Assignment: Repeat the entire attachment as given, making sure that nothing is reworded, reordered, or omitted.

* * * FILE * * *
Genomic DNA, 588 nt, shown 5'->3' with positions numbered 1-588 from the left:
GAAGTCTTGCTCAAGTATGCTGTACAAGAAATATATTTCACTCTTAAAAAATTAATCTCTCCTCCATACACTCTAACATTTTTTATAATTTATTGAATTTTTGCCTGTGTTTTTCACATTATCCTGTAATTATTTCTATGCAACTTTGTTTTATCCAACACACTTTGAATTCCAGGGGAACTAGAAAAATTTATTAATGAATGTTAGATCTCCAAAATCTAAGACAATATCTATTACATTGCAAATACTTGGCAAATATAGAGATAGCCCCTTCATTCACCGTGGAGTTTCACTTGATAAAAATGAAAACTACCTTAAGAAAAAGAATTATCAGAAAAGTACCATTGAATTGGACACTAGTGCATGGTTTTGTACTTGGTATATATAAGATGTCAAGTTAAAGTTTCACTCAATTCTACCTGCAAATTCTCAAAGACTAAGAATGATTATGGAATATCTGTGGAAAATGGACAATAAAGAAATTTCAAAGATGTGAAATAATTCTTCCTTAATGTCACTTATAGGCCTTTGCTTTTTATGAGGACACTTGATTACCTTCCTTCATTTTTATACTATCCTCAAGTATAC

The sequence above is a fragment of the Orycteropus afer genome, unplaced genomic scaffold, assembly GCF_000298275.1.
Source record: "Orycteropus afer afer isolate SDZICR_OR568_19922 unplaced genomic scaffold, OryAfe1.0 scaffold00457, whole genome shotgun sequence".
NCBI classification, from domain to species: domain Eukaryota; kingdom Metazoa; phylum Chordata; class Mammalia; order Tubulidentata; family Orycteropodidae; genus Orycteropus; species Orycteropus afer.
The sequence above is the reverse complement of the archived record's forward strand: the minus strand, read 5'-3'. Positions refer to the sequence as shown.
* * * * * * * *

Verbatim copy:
Genomic DNA, 588 nt, shown 5'->3' with positions numbered 1-588 from the left:
GAAGTCTTGCTCAAGTATGCTGTACAAGAAATATATTTCACTCTTAAAAAATTAATCTCTCCTCCATACACTCTAACATTTTTTATAATTTATTGAATTTTTGCCTGTGTTTTTCACATTATCCTGTAATTATTTCTATGCAACTTTGTTTTATCCAACACACTTTGAATTCCAGGGGAACTAGAAAAATTTATTAATGAATGTTAGATCTCCAAAATCTAAGACAATATCTATTACATTGCAAATACTTGGCAAATATAGAGATAGCCCCTTCATTCACCGTGGAGTTTCACTTGATAAAAATGAAAACTACCTTAAGAAAAAGAATTATCAGAAAAGTACCATTGAATTGGACACTAGTGCATGGTTTTGTACTTGGTATATATAAGATGTCAAGTTAAAGTTTCACTCAATTCTACCTGCAAATTCTCAAAGACTAAGAATGATTATGGAATATCTGTGGAAAATGGACAATAAAGAAATTTCAAAGATGTGAAATAATTCTTCCTTAATGTCACTTATAGGCCTTTGCTTTTTATGAGGACACTTGATTACCTTCCTTCATTTTTATACTATCCTCAAGTATAC

The sequence above is a fragment of the Orycteropus afer genome, unplaced genomic scaffold, assembly GCF_000298275.1.
Source record: "Orycteropus afer afer isolate SDZICR_OR568_19922 unplaced genomic scaffold, OryAfe1.0 scaffold00457, whole genome shotgun sequence".
NCBI classification, from domain to species: domain Eukaryota; kingdom Metazoa; phylum Chordata; class Mammalia; order Tubulidentata; family Orycteropodidae; genus Orycteropus; species Orycteropus afer.
The sequence above is the reverse complement of the archived record's forward strand: the minus strand, read 5'-3'. Positions refer to the sequence as shown.